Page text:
Slips and Falls

Thursday, January 29, 2015

Each Time a Senior Suffers a Fall, It’s Harder & Harder to Get Back Up

{Read this article in 2.5 minutes}

A fall can really keep an active person down.

Six months ago, my good friend fell in her house and broke her hip. Although she’s in her 80s, until then she had been active, independent and really enjoyed travelling to visit friends and relatives. She slowly recovered from her injury, but even after she finished a course of physical rehabilitation, she was worried about having a second fall. As a result, she now limits her activities to staying close to home and visiting her doctors. She rarely travels for fun. Her fall has prematurely restricted her vigorous lifestyle and drawn her world closer than ever.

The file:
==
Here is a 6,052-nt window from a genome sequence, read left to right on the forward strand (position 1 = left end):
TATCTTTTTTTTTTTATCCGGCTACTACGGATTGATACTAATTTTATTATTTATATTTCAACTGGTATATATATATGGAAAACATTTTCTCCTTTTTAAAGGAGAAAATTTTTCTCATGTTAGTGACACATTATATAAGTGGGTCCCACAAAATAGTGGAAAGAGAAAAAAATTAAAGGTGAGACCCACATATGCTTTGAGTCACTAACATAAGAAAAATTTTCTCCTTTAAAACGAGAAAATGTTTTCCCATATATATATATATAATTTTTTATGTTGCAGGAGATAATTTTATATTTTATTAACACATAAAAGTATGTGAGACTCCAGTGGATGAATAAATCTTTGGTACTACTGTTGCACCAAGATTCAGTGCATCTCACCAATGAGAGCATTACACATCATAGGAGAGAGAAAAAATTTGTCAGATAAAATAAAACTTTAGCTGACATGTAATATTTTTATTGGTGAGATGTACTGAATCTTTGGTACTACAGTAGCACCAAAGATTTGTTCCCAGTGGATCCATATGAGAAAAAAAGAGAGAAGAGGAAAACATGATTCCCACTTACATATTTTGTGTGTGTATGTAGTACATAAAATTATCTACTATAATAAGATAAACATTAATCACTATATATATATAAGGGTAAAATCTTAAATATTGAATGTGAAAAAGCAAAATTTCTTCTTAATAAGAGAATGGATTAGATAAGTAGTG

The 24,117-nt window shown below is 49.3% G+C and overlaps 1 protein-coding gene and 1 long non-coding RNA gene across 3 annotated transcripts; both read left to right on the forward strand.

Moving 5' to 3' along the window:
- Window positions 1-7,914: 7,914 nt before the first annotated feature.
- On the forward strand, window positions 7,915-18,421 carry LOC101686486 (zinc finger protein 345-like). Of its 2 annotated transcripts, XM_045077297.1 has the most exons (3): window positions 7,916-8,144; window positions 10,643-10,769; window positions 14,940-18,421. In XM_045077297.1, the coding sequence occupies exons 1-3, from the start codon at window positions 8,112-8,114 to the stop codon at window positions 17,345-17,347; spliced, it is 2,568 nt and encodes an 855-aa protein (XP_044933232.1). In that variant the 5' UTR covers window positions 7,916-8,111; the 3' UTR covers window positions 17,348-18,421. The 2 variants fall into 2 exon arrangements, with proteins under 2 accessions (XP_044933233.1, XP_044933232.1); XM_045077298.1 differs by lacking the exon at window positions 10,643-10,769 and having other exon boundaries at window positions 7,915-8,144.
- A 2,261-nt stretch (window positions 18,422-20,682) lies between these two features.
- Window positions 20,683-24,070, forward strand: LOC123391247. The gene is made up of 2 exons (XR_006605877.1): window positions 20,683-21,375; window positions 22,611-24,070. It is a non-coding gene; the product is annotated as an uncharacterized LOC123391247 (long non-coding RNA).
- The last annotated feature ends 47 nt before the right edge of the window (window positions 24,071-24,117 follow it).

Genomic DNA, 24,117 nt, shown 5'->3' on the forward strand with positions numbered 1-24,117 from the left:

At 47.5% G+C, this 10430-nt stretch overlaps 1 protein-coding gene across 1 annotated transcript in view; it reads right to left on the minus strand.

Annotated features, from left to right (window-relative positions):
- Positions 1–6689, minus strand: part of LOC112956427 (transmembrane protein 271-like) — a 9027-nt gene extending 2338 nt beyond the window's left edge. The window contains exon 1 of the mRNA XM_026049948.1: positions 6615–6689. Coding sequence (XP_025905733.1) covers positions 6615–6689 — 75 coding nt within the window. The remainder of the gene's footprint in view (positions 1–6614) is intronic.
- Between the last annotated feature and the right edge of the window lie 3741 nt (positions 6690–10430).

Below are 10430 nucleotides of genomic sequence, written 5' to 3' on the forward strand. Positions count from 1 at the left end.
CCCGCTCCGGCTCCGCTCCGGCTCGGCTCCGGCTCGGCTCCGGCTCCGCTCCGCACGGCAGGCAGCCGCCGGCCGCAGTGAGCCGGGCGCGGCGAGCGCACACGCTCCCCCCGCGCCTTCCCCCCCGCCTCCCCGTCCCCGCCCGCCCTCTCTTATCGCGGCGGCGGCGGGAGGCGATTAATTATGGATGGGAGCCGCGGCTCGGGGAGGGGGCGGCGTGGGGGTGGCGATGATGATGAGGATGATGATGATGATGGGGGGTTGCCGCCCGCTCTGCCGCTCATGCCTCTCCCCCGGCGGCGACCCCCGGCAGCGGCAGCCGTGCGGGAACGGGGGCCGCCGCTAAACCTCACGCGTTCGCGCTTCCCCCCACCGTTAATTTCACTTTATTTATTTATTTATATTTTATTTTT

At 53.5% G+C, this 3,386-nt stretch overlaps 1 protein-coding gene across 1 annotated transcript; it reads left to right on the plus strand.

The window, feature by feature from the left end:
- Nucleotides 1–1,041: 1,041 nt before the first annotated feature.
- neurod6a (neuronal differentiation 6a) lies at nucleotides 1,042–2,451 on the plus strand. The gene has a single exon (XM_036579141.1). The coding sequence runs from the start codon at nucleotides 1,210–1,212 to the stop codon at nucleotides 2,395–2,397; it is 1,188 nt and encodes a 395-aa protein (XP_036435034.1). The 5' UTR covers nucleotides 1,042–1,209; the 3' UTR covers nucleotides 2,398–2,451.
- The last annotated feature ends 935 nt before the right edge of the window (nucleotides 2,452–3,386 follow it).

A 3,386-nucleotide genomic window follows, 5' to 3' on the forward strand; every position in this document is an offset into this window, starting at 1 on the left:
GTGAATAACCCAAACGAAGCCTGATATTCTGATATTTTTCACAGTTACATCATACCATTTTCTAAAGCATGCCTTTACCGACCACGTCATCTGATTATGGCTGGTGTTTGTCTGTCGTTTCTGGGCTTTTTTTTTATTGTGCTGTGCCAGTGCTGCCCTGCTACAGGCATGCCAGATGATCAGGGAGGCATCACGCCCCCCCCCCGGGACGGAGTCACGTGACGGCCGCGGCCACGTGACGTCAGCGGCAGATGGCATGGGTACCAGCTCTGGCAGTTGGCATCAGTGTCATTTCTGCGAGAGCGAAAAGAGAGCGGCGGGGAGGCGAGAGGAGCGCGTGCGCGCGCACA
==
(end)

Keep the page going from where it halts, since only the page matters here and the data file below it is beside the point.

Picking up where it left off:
A recent Center for Disease Control report finds that the increasing rate of injuries and fatalities from falls for Americans over the age of 65, is itself a major health concern.

Read more . . .

Tuesday, November 4, 2014

Anyone Who Trips, Slips or Falls, at 30,000 Feet: The Law Is on Your Side

Injured airline passengers can use an international treaty, known as the Montreal Convention, to seek money damages from airlines for in-flight injuries.

Unlike the burden to prove fault in many personal injury claims, once an injured airline passenger proves that they were hurt in an “accident” on an airplane or at an airline’s facility, the burden shifts to the airline to prove that it was not at fault.

Read more . . .

Wednesday, April 9, 2014

The New Type of ER: “Exceptional Rooms” for Seniors